Before she could let her mind keep playing tricks on her, Callie squirted out some of the paint and brought the palette and a brush to the door. She dipped the brush in the paint, blotted it on the palette, and reached it toward the tree. Just as it touched the tree, something strange happened. The tree seemed to shake, and Callie heard a deep voiced sneeze. Then a child’s giggle. She whipped around but the fairy was not by the dresser at all. Wide eyed, Callie searched and found that she was now peeking out of a bird nest that sat in a hallowed out part of the tree.
“No. Way.” Callie was sure that she must be imagining it. And yet… the wall by the dresser was definitely missing one freckled fairy. And the bird nest was occupied by… “Wait, where did she go? She was right there a second ago.” Another giggle and Callie realized the fairy was still in the nest, but she was hiding. Looking closer, she could see the top of the fairy’s head.
“Don’t worry, she’s just being bashful. Give her a minute, she’ll be back soon,” said a deep voice. The tree was moving, there was no question about that. There was no mouth, but that is where the voice was coming from… right? Callie opened the door, but there was nobody there. She closed the door again and heard a low groan. “Would you please stop that? I’m getting motion sickness. Trees aren’t used to moving that much, and I’ve been a tree for over two thousand years.”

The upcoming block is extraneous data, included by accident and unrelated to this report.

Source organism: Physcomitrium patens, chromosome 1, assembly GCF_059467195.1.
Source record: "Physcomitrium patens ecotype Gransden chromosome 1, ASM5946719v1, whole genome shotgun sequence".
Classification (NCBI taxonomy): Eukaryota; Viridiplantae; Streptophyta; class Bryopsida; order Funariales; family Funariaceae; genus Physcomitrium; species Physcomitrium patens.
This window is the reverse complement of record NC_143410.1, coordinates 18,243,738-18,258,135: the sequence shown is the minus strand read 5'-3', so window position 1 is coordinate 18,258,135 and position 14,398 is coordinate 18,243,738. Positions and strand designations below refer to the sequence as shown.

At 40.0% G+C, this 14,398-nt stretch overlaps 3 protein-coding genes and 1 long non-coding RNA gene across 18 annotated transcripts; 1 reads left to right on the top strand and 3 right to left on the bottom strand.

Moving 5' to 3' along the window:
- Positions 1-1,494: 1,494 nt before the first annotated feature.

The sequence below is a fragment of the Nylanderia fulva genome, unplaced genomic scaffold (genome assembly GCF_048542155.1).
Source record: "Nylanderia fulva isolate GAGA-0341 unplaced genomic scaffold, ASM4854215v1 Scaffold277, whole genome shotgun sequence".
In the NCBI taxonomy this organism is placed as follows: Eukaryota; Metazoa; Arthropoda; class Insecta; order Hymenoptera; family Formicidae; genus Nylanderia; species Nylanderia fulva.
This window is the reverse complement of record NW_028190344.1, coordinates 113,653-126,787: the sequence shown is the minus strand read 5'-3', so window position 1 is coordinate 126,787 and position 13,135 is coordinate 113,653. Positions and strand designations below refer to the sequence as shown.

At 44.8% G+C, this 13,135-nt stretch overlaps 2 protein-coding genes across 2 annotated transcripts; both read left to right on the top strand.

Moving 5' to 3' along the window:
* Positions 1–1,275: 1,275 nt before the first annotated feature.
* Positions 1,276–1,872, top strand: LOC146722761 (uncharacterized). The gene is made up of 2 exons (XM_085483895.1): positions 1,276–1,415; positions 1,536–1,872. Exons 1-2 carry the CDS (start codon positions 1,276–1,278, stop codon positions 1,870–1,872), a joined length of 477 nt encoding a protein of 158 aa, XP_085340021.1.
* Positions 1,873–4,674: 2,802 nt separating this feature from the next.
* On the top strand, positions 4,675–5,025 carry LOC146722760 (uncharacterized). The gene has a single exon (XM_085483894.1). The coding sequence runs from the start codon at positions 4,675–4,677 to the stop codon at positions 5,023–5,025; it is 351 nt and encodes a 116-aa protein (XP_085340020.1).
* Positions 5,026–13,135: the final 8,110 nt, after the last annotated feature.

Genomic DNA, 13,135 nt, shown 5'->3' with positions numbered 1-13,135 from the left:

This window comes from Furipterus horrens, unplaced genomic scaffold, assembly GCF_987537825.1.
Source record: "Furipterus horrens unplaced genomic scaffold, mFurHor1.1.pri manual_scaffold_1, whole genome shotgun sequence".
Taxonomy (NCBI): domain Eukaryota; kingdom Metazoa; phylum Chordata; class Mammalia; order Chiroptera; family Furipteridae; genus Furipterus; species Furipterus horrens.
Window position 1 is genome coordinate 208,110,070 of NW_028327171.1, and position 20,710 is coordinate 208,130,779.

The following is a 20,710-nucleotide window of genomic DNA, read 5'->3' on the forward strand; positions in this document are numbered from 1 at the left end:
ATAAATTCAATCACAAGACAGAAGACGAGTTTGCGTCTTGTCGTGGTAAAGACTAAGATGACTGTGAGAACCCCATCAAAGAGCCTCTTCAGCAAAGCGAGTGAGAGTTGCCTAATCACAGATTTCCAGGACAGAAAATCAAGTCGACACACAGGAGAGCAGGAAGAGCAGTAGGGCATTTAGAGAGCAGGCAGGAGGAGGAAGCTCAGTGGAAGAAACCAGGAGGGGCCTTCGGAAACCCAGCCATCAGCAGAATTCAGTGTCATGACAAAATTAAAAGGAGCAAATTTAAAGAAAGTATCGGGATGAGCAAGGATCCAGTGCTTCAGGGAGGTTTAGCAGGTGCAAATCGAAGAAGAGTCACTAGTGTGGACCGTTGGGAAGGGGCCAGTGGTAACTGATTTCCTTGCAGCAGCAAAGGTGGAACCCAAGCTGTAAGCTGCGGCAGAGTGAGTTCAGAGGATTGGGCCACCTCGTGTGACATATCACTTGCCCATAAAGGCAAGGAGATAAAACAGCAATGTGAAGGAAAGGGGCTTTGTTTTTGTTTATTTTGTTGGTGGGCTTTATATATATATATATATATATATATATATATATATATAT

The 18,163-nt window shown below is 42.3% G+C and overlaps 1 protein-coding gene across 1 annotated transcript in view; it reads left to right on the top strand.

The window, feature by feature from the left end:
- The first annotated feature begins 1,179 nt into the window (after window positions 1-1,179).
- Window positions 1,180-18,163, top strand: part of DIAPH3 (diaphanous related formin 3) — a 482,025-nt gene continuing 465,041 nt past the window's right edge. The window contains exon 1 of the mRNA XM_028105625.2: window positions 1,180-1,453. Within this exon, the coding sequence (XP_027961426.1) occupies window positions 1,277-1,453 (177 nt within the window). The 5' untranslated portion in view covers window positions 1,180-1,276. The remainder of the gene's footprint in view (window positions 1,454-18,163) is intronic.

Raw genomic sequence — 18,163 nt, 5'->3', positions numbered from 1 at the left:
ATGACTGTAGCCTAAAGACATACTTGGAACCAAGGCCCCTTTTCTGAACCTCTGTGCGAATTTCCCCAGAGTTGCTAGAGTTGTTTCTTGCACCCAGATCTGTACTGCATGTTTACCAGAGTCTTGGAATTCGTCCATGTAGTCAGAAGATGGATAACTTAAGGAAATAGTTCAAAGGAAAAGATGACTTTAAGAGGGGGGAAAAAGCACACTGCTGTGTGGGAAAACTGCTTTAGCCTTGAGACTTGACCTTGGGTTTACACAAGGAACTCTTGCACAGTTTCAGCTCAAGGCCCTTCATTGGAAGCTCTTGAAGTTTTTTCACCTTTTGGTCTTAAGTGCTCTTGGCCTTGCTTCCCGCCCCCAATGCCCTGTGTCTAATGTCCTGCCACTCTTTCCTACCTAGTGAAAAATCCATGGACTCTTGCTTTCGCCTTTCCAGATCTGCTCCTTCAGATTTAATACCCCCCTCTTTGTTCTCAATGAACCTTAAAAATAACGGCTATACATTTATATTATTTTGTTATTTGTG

“A tree?” Callie asked.
“Yes, a tree. A redwood to be exact, but I’m sure you know that. You painted me quite accurately, actually. Thank you.”
“Um, you’re welcome? …I guess.”
“Come now, child, no time for guessing. I have an important matter to discuss with you. It’s life or death, quite literally, and sadly I am referring to yours.”
“This will go a lot faster if you will kindly stop repeating everything I say, yes?” Callie nodded silently. “Very well then. I will try to give you as much information as I can, as quickly as possible. We have no time to waste.” He cleared his throat… or would have, if he had a throat. She wasn’t sure what exactly happened when he made that a-hem sound. “Oh by the way, my name is Quincy.”